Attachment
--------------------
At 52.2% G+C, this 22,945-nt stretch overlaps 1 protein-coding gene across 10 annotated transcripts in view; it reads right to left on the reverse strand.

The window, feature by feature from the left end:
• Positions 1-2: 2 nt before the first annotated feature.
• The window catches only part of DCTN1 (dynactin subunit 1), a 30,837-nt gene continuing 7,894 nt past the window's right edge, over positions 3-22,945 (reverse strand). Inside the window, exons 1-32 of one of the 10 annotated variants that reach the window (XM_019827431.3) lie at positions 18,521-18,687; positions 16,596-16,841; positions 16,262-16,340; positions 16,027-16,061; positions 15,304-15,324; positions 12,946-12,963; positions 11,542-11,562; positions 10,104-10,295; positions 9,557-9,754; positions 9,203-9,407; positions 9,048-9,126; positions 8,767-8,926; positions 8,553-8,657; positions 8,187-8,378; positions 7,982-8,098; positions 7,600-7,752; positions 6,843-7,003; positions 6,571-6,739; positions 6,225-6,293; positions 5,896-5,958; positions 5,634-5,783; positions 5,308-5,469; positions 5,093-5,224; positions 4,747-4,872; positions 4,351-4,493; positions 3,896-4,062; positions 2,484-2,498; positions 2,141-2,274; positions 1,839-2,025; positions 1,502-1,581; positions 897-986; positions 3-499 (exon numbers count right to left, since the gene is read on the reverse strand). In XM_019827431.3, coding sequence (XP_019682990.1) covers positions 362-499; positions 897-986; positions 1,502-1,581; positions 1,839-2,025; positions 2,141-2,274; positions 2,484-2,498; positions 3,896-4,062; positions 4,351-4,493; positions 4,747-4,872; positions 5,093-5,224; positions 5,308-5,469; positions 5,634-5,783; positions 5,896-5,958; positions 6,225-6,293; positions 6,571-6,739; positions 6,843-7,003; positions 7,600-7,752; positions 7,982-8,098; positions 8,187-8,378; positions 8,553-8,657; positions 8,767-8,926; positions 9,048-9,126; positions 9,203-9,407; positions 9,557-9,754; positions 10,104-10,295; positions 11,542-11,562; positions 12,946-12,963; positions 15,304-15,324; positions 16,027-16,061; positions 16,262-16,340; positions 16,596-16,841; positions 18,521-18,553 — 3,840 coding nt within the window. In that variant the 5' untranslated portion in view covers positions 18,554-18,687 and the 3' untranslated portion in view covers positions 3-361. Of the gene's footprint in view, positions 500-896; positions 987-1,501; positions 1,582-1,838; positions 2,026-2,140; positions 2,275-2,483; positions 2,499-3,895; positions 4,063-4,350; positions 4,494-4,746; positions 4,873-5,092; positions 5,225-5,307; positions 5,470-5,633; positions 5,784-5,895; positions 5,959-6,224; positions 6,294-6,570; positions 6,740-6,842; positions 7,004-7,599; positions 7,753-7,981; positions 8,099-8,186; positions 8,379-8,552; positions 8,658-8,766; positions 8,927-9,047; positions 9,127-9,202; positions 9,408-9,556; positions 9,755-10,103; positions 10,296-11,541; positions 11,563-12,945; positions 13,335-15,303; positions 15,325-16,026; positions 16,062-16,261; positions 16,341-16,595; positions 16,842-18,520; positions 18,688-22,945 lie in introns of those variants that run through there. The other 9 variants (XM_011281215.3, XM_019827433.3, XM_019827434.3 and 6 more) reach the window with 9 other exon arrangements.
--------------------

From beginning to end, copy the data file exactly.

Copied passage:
At 52.2% G+C, this 22,945-nt stretch overlaps 1 protein-coding gene across 10 annotated transcripts in view; it reads right to left on the reverse strand.

The window, feature by feature from the left end:
• Positions 1-2: 2 nt before the first annotated feature.
• The window catches only part of DCTN1 (dynactin subunit 1), a 30,837-nt gene continuing 7,894 nt past the window's right edge, over positions 3-22,945 (reverse strand). Inside the window, exons 1-32 of one of the 10 annotated variants that reach the window (XM_019827431.3) lie at positions 18,521-18,687; positions 16,596-16,841; positions 16,262-16,340; positions 16,027-16,061; positions 15,304-15,324; positions 12,946-12,963; positions 11,542-11,562; positions 10,104-10,295; positions 9,557-9,754; positions 9,203-9,407; positions 9,048-9,126; positions 8,767-8,926; positions 8,553-8,657; positions 8,187-8,378; positions 7,982-8,098; positions 7,600-7,752; positions 6,843-7,003; positions 6,571-6,739; positions 6,225-6,293; positions 5,896-5,958; positions 5,634-5,783; positions 5,308-5,469; positions 5,093-5,224; positions 4,747-4,872; positions 4,351-4,493; positions 3,896-4,062; positions 2,484-2,498; positions 2,141-2,274; positions 1,839-2,025; positions 1,502-1,581; positions 897-986; positions 3-499 (exon numbers count right to left, since the gene is read on the reverse strand). In XM_019827431.3, coding sequence (XP_019682990.1) covers positions 362-499; positions 897-986; positions 1,502-1,581; positions 1,839-2,025; positions 2,141-2,274; positions 2,484-2,498; positions 3,896-4,062; positions 4,351-4,493; positions 4,747-4,872; positions 5,093-5,224; positions 5,308-5,469; positions 5,634-5,783; positions 5,896-5,958; positions 6,225-6,293; positions 6,571-6,739; positions 6,843-7,003; positions 7,600-7,752; positions 7,982-8,098; positions 8,187-8,378; positions 8,553-8,657; positions 8,767-8,926; positions 9,048-9,126; positions 9,203-9,407; positions 9,557-9,754; positions 10,104-10,295; positions 11,542-11,562; positions 12,946-12,963; positions 15,304-15,324; positions 16,027-16,061; positions 16,262-16,340; positions 16,596-16,841; positions 18,521-18,553 — 3,840 coding nt within the window. In that variant the 5' untranslated portion in view covers positions 18,554-18,687 and the 3' untranslated portion in view covers positions 3-361. Of the gene's footprint in view, positions 500-896; positions 987-1,501; positions 1,582-1,838; positions 2,026-2,140; positions 2,275-2,483; positions 2,499-3,895; positions 4,063-4,350; positions 4,494-4,746; positions 4,873-5,092; positions 5,225-5,307; positions 5,470-5,633; positions 5,784-5,895; positions 5,959-6,224; positions 6,294-6,570; positions 6,740-6,842; positions 7,004-7,599; positions 7,753-7,981; positions 8,099-8,186; positions 8,379-8,552; positions 8,658-8,766; positions 8,927-9,047; positions 9,127-9,202; positions 9,408-9,556; positions 9,755-10,103; positions 10,296-11,541; positions 11,563-12,945; positions 13,335-15,303; positions 15,325-16,026; positions 16,062-16,261; positions 16,341-16,595; positions 16,842-18,520; positions 18,688-22,945 lie in introns of those variants that run through there. The other 9 variants (XM_011281215.3, XM_019827433.3, XM_019827434.3 and 6 more) reach the window with 9 other exon arrangements.